Weegee(Arthur Fellig)/International Center of Photography/Getty ImagesGone ...He shot about eight or 10 frames, and in the final one, caught her as she dreamily conked out. It's a tribute to Weegee's well-honed sense of how to catch a moment, but also to his ability to turn that moment into a narrative.Weegee(Arthur Fellig)/International Center of Photography/Getty ImagesHole-y ManA favorite of mine from about 1940: Max the bagel baker, making a delivery just as dawn begins to break. Could there be a New Yorkier scene? And Weegee, himself an Eastern European Jewish immigrant, knew from a bagel.Weegee(Arthur Fellig)/International Center of Photography/Getty ImagesFar OutRidiculous though it is, I have always liked this picture — maybe because it’s such an outlier for Weegee. The models appear to have been doing a publicity event for a Greenwich Village jeweler named Sam Kramer, who made biomorphic pieces containing of glass eyes and similar far-out materials. Undated, but probably from the late 1950s.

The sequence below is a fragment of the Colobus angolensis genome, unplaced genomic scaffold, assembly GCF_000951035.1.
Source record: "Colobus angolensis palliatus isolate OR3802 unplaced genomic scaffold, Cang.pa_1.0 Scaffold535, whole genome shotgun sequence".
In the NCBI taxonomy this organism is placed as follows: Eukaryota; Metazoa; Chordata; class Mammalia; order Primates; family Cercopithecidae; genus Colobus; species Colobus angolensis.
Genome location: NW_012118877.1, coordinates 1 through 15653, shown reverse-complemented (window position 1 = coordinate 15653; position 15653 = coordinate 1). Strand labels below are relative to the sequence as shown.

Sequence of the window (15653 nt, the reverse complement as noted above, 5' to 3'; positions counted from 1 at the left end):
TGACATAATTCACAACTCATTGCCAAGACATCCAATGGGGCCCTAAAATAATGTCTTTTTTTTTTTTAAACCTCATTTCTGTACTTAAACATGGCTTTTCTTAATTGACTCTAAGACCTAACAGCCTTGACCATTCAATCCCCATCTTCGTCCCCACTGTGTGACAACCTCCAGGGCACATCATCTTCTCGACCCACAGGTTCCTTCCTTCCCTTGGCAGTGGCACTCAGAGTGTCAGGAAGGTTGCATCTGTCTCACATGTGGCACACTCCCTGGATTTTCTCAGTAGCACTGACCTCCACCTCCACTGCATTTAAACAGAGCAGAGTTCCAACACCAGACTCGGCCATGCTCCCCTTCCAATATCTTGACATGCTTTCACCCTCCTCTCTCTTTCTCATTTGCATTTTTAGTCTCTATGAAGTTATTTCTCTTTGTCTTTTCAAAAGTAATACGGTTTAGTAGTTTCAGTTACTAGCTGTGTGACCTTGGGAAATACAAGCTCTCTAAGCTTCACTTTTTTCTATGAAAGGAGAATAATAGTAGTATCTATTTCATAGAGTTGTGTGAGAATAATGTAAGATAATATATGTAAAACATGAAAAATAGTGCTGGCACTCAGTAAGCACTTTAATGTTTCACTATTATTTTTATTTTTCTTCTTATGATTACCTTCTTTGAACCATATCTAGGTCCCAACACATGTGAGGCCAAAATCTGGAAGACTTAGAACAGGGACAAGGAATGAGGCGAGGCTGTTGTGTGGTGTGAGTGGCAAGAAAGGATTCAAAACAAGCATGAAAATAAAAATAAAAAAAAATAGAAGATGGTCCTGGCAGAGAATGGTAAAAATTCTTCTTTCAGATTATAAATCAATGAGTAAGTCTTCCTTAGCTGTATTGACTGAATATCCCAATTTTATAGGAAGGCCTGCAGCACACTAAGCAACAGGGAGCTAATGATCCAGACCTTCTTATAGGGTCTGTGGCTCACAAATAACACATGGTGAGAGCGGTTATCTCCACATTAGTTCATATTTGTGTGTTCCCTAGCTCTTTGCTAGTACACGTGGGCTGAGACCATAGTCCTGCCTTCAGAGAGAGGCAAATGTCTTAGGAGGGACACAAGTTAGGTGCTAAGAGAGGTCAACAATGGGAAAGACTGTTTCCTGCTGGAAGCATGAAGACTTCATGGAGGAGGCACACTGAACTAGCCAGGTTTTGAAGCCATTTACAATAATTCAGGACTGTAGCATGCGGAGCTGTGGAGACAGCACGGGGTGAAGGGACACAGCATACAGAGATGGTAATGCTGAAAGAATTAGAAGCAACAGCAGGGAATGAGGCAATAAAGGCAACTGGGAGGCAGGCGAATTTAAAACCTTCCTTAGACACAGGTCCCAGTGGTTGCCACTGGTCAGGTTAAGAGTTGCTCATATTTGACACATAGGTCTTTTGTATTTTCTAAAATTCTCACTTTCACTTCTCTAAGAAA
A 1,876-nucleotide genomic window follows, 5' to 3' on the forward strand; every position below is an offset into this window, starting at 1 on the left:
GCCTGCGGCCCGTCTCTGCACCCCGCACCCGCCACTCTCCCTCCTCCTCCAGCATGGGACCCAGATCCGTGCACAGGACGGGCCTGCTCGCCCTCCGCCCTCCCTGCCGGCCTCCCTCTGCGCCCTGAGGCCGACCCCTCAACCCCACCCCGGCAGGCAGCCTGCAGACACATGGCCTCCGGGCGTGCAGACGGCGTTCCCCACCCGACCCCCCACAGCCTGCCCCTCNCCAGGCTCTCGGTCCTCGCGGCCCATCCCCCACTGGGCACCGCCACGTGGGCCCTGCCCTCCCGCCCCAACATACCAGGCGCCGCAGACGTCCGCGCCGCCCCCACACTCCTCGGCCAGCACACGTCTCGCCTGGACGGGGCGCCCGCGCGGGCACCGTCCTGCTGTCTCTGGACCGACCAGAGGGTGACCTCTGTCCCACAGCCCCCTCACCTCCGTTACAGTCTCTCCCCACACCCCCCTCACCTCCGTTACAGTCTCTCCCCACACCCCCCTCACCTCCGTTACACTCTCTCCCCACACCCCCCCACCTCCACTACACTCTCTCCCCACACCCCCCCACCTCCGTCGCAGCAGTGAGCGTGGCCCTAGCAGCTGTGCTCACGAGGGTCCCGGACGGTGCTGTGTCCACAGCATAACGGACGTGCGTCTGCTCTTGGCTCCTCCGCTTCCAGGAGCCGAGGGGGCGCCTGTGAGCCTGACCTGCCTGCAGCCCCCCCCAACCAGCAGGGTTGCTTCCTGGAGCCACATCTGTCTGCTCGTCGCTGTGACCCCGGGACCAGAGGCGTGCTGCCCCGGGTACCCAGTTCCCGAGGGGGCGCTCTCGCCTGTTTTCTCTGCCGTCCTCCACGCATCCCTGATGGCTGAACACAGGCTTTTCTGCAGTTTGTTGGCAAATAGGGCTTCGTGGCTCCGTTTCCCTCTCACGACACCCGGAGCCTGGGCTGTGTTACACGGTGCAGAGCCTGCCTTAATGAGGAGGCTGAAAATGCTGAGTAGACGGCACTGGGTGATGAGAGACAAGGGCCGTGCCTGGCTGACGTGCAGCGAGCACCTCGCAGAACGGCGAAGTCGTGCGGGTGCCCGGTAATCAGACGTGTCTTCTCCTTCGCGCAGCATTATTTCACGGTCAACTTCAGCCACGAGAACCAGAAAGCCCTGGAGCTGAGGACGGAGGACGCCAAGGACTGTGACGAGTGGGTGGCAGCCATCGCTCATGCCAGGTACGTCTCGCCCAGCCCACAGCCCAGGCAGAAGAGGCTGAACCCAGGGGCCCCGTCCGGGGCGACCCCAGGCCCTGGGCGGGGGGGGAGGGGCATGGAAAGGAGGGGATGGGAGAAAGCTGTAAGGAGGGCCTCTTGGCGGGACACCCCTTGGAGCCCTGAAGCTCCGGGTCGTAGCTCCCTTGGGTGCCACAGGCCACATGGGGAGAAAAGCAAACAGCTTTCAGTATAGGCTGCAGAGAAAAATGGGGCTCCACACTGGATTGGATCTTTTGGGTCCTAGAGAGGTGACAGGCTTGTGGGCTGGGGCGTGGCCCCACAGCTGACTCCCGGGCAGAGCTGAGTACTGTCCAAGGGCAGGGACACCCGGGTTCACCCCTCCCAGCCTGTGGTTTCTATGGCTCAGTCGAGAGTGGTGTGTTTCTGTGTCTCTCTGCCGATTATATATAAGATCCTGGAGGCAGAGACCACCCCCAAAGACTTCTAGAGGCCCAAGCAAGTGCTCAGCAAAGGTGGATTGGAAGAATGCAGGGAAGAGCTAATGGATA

Weegee(Arthur Fellig)/International Center of Photography/Getty ImagesCoffee TimeEven an exhausted fireman could provide Weegee with a lighthearted urban moment.Weegee(Arthur Fellig)/International Center of Photography/Getty ImagesWhere There's SmokeHow can a photo of a burning building be endearing? On a Saturday night in December 1943, a building at Dover and Water Streets in New York caught fire and inadvertently captioned itself. Weegee's photograph is formally beautiful, as the firemen's spotlights and his own flashbulbs turn the smoke and steam into a halo. The sign, of course, provides the focal point and punch line. The Hygrade billboard on the roof is misleading: The building housed a company called Ameko, which made bouillon cubes, and "SIMPLY ADD BOILING WATER" refers not to hot dogs but to soup. I own an original print of this one, and the picture still makes me smile every time I see it.